Today’s Wonder of the Day was inspired by Rebecca from Groton, CT. Rebecca Wonders, “How do golden jellyfish survive in Lake Palau?” Thanks for WONDERing with us, Rebecca!

If you could travel anywhere in the world, what would you choose? Would you visit the top of the Eiffel Tower? Hike in a cave full of glowworms? Maybe you’d climb Mauna Kea. Or perhaps, you’d visit Jellyfish Lake!

Where is Jellyfish Lake? It’s on the Palau archipelago, about 400 miles (650 kilometers) north of New Guinea. This string of over 300 islands is home to beautiful beaches and unique plants and animals. 

That includes the golden jellyfish, which can’t be found anywhere else in the world. It’s also one of the few species that live in lakes. Most of the world’s 200 types of jellyfish prefer to swim in the open oceans. 

This may leave you WONDERing . . . how did the golden jellyfish come to live in a lake, anyway? To find that answer, we need to look back in time about 12,000 years. At that time, what we now know as Jellyfish Lake was connected to the Pacific Ocean. This was due to a rise in sea level following the last Ice Age.

When the sea level declined, land rose between Jellyfish Lake and the ocean. That’s when jellyfish were trapped in the lake, unable to return to the sea. In the millenia that followed, they evolved to their habitat. That’s how the golden jellyfish became a unique species.

What’s special about the golden jellyfish? Unlike many other species, these jellies have stingers so small that they can’t be felt by human beings. For that reason, people are actually able to swim in Jellyfish Lake alongside the jellyfish!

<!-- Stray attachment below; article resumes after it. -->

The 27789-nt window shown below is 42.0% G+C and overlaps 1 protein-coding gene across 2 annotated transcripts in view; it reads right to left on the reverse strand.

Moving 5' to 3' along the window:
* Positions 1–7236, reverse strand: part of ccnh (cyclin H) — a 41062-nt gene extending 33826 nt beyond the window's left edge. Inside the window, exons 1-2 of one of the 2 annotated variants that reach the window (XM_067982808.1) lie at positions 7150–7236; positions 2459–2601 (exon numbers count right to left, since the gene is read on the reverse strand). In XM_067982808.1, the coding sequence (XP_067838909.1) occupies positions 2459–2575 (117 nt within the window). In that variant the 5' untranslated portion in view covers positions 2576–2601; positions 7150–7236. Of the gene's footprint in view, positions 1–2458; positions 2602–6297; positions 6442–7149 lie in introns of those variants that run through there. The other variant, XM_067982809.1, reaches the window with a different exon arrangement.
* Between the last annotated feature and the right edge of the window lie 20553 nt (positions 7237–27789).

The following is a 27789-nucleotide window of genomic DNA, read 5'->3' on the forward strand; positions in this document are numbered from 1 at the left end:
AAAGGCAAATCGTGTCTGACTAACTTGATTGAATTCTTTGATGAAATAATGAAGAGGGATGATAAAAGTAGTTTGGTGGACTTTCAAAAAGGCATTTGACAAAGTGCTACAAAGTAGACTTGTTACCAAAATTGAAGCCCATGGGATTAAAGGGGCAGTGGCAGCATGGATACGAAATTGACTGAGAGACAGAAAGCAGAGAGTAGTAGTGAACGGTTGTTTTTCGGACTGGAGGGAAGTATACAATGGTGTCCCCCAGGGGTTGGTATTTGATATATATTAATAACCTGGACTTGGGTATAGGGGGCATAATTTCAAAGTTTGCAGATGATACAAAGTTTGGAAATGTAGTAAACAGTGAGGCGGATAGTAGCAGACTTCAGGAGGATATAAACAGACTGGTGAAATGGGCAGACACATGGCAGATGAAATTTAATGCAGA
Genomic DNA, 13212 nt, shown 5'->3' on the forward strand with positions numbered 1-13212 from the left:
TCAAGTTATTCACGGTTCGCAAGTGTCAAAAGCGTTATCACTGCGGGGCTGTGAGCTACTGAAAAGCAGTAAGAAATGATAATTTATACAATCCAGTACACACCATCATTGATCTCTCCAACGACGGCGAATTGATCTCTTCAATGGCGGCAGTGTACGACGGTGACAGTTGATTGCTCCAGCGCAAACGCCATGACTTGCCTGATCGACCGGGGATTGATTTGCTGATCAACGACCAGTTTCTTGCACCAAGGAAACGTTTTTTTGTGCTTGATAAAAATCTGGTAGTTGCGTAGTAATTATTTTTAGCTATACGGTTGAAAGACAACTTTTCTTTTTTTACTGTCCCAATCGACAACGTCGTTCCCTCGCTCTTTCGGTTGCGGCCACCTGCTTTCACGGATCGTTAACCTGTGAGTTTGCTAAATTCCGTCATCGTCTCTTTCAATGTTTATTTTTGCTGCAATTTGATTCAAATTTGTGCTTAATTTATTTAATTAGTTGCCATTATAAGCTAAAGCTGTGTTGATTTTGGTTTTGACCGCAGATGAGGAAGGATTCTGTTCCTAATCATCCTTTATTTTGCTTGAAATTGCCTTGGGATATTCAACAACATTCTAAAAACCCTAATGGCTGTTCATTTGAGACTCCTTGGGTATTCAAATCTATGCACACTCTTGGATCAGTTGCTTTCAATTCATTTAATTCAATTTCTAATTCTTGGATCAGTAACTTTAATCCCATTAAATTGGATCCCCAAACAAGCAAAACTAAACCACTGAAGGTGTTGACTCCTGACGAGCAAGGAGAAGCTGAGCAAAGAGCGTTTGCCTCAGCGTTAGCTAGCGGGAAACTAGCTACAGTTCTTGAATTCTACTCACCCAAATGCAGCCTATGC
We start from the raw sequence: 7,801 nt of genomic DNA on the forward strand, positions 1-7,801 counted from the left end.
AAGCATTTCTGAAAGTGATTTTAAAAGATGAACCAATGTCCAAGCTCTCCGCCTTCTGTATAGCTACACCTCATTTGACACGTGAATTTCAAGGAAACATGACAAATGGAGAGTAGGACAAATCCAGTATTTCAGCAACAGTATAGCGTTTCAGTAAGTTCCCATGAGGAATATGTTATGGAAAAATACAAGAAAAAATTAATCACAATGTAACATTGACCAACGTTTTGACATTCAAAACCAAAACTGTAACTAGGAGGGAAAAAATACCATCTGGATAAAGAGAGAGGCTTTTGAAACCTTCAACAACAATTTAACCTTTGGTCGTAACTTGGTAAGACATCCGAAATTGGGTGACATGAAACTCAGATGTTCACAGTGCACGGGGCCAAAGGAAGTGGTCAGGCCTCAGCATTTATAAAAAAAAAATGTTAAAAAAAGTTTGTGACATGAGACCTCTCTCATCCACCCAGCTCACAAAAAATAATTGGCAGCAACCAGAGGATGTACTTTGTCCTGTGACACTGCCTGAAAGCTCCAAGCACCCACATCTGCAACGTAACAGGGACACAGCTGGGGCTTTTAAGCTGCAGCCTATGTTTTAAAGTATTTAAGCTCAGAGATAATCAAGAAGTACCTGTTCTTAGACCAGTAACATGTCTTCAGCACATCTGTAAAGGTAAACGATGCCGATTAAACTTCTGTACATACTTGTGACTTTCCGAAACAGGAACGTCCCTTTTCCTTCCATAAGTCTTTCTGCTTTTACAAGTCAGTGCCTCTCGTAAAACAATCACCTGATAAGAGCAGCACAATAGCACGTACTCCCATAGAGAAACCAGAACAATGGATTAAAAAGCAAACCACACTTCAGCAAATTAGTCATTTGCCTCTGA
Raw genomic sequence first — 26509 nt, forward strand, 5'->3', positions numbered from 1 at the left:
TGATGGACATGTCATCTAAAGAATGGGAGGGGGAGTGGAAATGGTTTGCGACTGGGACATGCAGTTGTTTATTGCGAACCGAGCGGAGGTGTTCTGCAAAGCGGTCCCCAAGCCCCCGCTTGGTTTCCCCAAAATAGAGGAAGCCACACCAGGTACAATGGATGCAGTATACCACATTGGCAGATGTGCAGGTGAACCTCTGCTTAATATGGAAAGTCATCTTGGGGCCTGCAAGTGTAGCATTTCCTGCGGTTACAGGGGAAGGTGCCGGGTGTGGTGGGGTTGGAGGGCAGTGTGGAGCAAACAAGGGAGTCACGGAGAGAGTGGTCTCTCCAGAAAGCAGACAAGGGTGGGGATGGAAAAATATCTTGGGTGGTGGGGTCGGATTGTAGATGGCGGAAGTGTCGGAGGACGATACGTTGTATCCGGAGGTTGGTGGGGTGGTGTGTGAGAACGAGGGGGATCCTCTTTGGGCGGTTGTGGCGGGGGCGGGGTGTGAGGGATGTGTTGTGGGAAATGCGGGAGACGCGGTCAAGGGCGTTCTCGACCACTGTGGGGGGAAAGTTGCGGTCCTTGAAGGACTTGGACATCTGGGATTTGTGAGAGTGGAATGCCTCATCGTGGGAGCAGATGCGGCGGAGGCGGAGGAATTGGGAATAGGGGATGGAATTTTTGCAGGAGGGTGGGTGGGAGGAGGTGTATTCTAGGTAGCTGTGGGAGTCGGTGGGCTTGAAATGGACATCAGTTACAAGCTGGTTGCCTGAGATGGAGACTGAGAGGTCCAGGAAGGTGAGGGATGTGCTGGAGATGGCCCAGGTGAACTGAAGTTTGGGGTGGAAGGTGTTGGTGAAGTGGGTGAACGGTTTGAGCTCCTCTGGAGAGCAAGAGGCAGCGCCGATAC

Golden jellyfish also have a unique relationship with their food source. In fact, some experts refer to them as farmers. The jellyfish feed on algae that actually live in their tissues. To help these algae grow, the jellies follow the path of the Sun each day. They swim across the lake, always staying in sunlit water to make sure the algae can grow through photosynthesis.

During their daily journey, the jellyfish must be careful to stay away from the shadowed edges of the lake. That’s where their main predator, the sea anemone Entacmaea medusivora, is found. If a jelly gets too close, anemones trap them. They then use their tentacles to hold the jellyfish close as they eat.

Just how many golden jellyfish live in Jellyfish Lake? In recent years, the population has fluctuated. Prior to 2016, an estimated 30 million jellies called the lake home. However, a strong El Niño nearly wiped out the entire species. Today, the lake contains around 700,000 jellyfish.

Today, 80 percent of the waters of Palau are protected as a marine sanctuary. This is the largest area of protected marine territory in the world. Scientists and the nation of Palau are hopeful that this measure will safeguard the islands’ vast biodiversity for centuries to come.

Would you like to swim in Jellyfish Lake? Wading among thousands of jellyfish must be an experience like none other! And it’s just one of the features that makes Palau a unique part of the world.

Standards: C3.D2.Geo.4, C3.D2.Geo.5, C3.D2.Geo.6, NGSS.LS1.A, NGSS.LS1.C, NGSS.LS2.A, NGSS.LS2.C, NGSS.LS4.C, NGSS.LS4.D, CCRA.R.4, CCRA.L.3, CCRA.L.6, CCRA.R.2, CCRA.R.10, CCRA.R.1, CCRA.L.1, CCRA.W.3, CCRA.SL.1, CCRA.L.2N, CAS.A.1, NCAS.A.2, NCAS.A.3

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